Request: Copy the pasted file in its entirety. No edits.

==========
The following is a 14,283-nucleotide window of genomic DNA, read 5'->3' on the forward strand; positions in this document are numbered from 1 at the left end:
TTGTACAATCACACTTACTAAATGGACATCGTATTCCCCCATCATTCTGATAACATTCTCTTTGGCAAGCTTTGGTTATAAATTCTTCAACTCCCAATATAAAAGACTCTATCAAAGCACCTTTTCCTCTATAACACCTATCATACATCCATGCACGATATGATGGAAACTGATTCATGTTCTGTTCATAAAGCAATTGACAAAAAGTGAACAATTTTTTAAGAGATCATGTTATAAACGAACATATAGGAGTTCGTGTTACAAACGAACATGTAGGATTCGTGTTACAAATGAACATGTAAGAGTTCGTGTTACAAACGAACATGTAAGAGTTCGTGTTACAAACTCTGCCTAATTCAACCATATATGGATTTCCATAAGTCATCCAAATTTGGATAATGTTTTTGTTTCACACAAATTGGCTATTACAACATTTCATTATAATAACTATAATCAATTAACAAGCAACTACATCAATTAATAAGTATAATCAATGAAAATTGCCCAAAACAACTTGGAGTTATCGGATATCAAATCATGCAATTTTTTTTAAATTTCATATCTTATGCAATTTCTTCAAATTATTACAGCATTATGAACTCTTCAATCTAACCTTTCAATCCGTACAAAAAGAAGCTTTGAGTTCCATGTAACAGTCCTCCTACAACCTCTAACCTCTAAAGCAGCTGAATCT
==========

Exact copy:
The following is a 14,283-nucleotide window of genomic DNA, read 5'->3' on the forward strand; positions in this document are numbered from 1 at the left end:
TTGTACAATCACACTTACTAAATGGACATCGTATTCCCCCATCATTCTGATAACATTCTCTTTGGCAAGCTTTGGTTATAAATTCTTCAACTCCCAATATAAAAGACTCTATCAAAGCACCTTTTCCTCTATAACACCTATCATACATCCATGCACGATATGATGGAAACTGATTCATGTTCTGTTCATAAAGCAATTGACAAAAAGTGAACAATTTTTTAAGAGATCATGTTATAAACGAACATATAGGAGTTCGTGTTACAAACGAACATGTAGGATTCGTGTTACAAATGAACATGTAAGAGTTCGTGTTACAAACGAACATGTAAGAGTTCGTGTTACAAACTCTGCCTAATTCAACCATATATGGATTTCCATAAGTCATCCAAATTTGGATAATGTTTTTGTTTCACACAAATTGGCTATTACAACATTTCATTATAATAACTATAATCAATTAACAAGCAACTACATCAATTAATAAGTATAATCAATGAAAATTGCCCAAAACAACTTGGAGTTATCGGATATCAAATCATGCAATTTTTTTTAAATTTCATATCTTATGCAATTTCTTCAAATTATTACAGCATTATGAACTCTTCAATCTAACCTTTCAATCCGTACAAAAAGAAGCTTTGAGTTCCATGTAACAGTCCTCCTACAACCTCTAACCTCTAAAGCAGCTGAATCT